Dresden Stollen Festival
The History of the Dresden Stollen Festival
The history of the Stollen Festival dates back to the beginning of the 18th century. In 1730, Friedrich August I., better known as August the Strong, Elector of Saxony and King of Poland arranged a legendary amusement festivity in the framework of a camp known as Zeithainer Lustlager (or Zeithainer Lager). Even today, it is still the epitome of the baroque way of life because of its luxury and splendour. This festivity is the historical model for todays Stollen Festivals.
The Zeithainer Lustlager or Lustlager of Zeihain took place from the 31st of May to the 28th of June in 1730. It was hold on an area of about 1,000 hectares near the cities Riesa and Großenhain between the villages Zeithain, Glaubitz und Streumen not far from the border between Saxony and Brandenburg. Actually, the purpose of the camp was not the presentation of royal splendour but rather the demonstration of the military power of the Saxon army as well as the managerial skills of the generals and officers. It was the biggest military review of Europe. Guests from many European principalities were invited. The most wellknown guest of the maneuver was Friedrich Wilhelm I., King of Prussia. August the Strong wanted to gain Friedrich Wilhelm as an ally for his territorial claims against the Habsburger Donaumonarchie by demonstrating his military power. The complete Saxon army - about 30,000 men in 30 battalions infantry and 50 squadrons cavalry - was assembled. One fact that contributed to the historical importance of the event was a fierce quarrel between Friedrich Wilhelm I. and his son Friedrich the Great who left the camp in Zeithain hastily as a consequence.
The Zeithainer Lustlager was an organizational masterstroke which caused a sensation all over Europe. As to whether or not August managed to present himself as a great commander-in-chief is not clear. But in fact, the Zeithainer Lustlager went down as the most tremendous baroque festivity of its time. After the military exercises, on the 23rd of June in 1730, the Italian singers and French actors dominated the scene. Decorated boats were cruising on the river Elbe, fireworks lasting for five hours illuminated the river and the city Riesa. Comedies and operas were performed. The 47 princes and dukes, 69 counts, 38 barons and, of course, Friedrich Wilhelm I. and 150 Prussian officeres were offered cultural and culinary titbits. Free beer was offered, 160 oxen und countless deers and pheasants were roasted.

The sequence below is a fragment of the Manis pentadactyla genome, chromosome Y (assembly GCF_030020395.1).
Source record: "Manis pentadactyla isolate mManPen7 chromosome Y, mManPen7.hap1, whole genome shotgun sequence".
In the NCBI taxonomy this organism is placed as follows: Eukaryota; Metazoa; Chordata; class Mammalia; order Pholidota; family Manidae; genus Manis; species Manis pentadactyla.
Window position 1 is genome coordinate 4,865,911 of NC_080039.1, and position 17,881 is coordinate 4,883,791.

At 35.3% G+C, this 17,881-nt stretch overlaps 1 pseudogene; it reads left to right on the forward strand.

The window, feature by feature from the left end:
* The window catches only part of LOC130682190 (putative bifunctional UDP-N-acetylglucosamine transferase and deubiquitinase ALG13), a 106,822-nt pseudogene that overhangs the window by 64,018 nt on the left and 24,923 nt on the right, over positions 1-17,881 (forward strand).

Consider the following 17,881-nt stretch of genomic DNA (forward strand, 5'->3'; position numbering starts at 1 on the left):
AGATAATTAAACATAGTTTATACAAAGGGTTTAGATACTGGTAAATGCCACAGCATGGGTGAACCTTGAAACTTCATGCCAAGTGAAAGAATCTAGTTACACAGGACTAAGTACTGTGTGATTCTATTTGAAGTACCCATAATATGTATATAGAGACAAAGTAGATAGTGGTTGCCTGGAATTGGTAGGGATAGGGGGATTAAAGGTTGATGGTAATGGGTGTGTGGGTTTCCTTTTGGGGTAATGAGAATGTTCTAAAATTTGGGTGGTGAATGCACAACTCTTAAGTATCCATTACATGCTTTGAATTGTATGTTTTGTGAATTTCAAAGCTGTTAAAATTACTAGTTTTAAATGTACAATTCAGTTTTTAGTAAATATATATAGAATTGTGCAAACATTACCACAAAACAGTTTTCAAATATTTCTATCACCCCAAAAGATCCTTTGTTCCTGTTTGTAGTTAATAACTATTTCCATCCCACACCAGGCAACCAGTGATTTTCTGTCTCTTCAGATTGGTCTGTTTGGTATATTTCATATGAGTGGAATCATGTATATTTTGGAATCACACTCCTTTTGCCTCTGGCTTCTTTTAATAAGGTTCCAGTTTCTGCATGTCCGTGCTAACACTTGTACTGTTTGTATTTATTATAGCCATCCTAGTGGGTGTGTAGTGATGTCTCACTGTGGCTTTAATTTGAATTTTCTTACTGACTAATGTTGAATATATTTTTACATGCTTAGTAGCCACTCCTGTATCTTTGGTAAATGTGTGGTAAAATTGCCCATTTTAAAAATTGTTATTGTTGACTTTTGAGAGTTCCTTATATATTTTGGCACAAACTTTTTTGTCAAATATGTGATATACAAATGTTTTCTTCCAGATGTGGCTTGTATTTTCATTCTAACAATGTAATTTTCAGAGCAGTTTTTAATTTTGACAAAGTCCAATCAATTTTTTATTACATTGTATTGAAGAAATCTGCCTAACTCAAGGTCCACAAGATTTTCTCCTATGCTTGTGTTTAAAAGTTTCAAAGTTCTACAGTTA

The highlight of the festivity was an enormous Stollen, 1.8 tons in weight, 18 cubits in length, and 8 cubits in width, which had been produced by master baker Zacharias and 60 "basin knights". A wagon pulled by eight horses had carried the huge cake from the bakery Mühlberg into the camp. There, a carpenter cut the Stollen with the famous Grand Stollen Knife, and the pieces were given to the guests of the Saxon court. Of course, the first Giant Stollen of world-history has nothing to do anymore with the one of present times. The processing and ingredients differ significantly from that of the past. The stollen of 1730 was more of a white bread than the cake as we know it today. Nevertheless, it had become the model for the Dresden Giant Stollen, which has been the main attraction of the Stollen Festival since 1994.
The father of the Dresden Stollen Festival und at the same time the rediscoverer of the Grand Stollen Knife is Dr. Peter Mutscheller, an expert in art and culture hailing from Baden-Württemberg. In 1993, during his investigations into the history of Saxon handicraft, Mutscheller came across some grafics and reports about the amusement camp in Zeithain. These stories and depictions inspired him to revive the traditional Stollen Festival in Dresden. He developed the basic concept of the spectacle. In cooperation with the Dresden bakers and pastry chefs of the organization „Dresden Stollen e.V.“ and with the PR- and event expert, Holger Zastrow, the first Dresden Stollen Festival was realized. Originally, the festival was planned as a one-time event. But owing to the sensational success of the 1st Dresden Stollen Festival in 1994, Peter Mutscheller and his company Hommage Dresden has organized an annual Stollen Festival in association with the Stollenschutzverband („Trade Protection Society Dresden Stollen“) on every Saturday prior to the 2nd Advent. The Dresden Stollen Festival is an patented brand.